Israel, Egypt, the Palestinians, and The Legacy of the Camp David Accords, 40 Years Later

By: Gilead Sher


Sept. 17, 2018, marks the 40th anniversary of the Camp David Accords and the historic peace agreement between Israel and Egypt.

In 1977, Egyptian President Anwar Sadat steered Cairo’s policy on Israeli relations in a new direction, abandoning its intent to destroy the young nation. In a surprising move, Sadat flew to Israel to show his willingness to negotiate for peace. Shortly after that visit, U.S. President Jimmy Carter invited Sadat and Israeli Prime Minister Menachem Begin to Camp David to help facilitate negotiations. The two leaders accepted. Begin wanted American oversight to pressure Egypt into a fair deal and Sadat wanted American aid as a reward for the deal. They both wanted help to end the cycle of war.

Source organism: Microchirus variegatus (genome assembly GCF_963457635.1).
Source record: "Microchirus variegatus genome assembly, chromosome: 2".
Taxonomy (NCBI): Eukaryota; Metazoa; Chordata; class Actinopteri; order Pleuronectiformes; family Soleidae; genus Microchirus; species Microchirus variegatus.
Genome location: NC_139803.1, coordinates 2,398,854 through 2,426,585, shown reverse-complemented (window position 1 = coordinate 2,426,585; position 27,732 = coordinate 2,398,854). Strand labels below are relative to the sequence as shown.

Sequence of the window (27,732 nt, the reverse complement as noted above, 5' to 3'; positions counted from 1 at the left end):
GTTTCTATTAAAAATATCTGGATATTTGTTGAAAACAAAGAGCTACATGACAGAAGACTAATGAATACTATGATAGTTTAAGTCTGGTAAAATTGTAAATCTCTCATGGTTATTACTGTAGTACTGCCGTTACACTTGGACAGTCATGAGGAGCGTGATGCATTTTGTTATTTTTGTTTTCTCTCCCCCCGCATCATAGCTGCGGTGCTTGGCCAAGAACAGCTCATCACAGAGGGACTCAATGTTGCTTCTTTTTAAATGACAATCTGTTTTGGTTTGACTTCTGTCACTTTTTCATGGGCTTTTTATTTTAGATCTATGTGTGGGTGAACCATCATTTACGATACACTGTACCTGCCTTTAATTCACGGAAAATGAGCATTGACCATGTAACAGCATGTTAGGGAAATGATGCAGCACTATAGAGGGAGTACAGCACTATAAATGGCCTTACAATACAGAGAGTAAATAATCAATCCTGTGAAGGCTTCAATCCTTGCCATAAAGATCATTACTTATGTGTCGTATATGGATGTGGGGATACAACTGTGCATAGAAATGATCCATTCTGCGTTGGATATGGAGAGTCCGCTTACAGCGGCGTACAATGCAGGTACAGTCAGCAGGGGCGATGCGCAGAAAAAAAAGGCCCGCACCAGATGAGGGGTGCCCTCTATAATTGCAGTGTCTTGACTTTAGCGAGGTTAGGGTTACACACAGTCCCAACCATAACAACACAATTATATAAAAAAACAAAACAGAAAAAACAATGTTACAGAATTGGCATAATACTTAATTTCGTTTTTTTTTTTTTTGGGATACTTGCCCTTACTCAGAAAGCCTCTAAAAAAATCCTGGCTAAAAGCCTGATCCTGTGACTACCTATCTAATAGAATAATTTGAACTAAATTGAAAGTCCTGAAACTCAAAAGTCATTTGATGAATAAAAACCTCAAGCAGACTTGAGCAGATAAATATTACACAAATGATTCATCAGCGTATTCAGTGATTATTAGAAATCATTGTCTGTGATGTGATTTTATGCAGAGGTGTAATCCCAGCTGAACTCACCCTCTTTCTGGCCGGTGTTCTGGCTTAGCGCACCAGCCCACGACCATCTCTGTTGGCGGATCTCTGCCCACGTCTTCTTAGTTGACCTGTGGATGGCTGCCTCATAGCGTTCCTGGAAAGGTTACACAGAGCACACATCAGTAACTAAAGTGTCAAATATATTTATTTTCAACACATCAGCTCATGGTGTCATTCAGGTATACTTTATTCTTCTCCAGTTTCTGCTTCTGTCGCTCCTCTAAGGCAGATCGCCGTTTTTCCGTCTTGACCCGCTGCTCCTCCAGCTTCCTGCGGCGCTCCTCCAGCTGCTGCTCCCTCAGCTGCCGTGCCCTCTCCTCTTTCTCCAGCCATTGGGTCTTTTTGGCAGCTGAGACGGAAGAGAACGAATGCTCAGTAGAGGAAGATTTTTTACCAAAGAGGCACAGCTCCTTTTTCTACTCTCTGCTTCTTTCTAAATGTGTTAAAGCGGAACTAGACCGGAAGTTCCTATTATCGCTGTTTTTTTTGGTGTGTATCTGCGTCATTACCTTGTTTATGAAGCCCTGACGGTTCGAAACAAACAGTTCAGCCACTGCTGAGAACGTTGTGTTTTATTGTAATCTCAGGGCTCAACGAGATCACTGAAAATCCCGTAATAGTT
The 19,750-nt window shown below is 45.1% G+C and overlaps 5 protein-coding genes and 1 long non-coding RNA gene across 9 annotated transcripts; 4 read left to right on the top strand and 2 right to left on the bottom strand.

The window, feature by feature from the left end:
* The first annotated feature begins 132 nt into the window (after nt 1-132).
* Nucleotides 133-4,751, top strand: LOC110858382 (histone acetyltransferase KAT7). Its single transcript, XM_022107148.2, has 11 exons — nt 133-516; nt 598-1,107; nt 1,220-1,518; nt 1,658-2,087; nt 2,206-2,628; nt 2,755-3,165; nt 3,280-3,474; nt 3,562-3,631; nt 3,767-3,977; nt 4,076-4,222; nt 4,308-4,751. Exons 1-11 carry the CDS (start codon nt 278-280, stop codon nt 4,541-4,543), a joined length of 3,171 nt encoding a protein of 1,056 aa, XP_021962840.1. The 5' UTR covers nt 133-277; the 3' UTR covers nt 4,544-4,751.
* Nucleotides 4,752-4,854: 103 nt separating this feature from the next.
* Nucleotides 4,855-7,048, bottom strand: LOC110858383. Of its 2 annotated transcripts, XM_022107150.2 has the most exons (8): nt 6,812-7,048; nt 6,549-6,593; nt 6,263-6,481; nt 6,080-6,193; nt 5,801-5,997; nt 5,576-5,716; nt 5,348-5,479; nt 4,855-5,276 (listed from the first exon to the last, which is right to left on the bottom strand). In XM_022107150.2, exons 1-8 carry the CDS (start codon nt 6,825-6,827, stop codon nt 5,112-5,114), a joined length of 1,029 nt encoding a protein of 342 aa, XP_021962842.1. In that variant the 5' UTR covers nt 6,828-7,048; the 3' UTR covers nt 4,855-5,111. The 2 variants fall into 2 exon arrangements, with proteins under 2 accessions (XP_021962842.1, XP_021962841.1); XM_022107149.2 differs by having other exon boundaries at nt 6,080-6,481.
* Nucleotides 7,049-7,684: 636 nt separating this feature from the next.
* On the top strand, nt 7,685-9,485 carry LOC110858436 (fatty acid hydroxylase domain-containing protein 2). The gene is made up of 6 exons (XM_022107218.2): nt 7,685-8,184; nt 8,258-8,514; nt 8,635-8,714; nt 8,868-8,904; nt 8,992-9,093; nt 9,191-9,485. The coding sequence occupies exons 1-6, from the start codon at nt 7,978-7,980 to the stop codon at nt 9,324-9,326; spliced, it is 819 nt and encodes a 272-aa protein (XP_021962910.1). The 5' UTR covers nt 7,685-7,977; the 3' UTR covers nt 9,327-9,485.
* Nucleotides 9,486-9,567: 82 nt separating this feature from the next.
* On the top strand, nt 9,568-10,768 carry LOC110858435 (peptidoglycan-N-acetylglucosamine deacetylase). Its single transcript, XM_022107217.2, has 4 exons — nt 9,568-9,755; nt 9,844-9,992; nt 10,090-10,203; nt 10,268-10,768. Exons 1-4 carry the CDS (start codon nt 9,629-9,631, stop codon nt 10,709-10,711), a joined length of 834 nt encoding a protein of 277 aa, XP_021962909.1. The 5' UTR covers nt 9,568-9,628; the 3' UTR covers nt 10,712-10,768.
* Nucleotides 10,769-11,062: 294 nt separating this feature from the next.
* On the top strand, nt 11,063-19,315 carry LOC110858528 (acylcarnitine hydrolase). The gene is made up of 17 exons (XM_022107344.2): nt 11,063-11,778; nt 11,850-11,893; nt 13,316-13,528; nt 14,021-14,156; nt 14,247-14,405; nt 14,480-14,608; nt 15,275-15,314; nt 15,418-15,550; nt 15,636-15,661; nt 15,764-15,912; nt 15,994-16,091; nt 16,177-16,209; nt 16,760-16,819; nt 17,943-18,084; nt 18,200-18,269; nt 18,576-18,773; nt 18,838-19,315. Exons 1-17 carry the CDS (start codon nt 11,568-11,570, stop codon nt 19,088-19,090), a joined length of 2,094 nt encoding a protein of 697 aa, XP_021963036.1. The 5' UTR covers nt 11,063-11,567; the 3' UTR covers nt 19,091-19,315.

In 1978, after a dozen days of negotiating at Camp David, two documents emerged — the Framework for Peace in the Middle East agreed at Camp David and the Framework for the Conclusion of a Peace Treatybetween Egypt and Israel. The Framework for Peace in the Middle East agreed at Camp David aimed to materialize U.N. Resolutions 242 and 338 and contained three specific sections.


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